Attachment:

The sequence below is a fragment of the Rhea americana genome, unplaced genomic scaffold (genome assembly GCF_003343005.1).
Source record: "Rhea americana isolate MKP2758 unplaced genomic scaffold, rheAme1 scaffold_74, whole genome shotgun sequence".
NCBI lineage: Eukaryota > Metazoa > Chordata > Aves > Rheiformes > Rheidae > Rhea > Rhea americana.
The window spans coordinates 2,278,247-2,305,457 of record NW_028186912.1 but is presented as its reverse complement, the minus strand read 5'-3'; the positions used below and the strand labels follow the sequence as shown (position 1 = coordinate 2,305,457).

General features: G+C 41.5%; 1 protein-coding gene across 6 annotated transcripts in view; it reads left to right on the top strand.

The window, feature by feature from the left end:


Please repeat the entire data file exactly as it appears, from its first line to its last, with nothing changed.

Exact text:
The sequence below is a fragment of the Rhea americana genome, unplaced genomic scaffold (genome assembly GCF_003343005.1).
Source record: "Rhea americana isolate MKP2758 unplaced genomic scaffold, rheAme1 scaffold_74, whole genome shotgun sequence".
NCBI lineage: Eukaryota > Metazoa > Chordata > Aves > Rheiformes > Rheidae > Rhea > Rhea americana.
The window spans coordinates 2,278,247-2,305,457 of record NW_028186912.1 but is presented as its reverse complement, the minus strand read 5'-3'; the positions used below and the strand labels follow the sequence as shown (position 1 = coordinate 2,305,457).

General features: G+C 41.5%; 1 protein-coding gene across 6 annotated transcripts in view; it reads left to right on the top strand.

The window, feature by feature from the left end: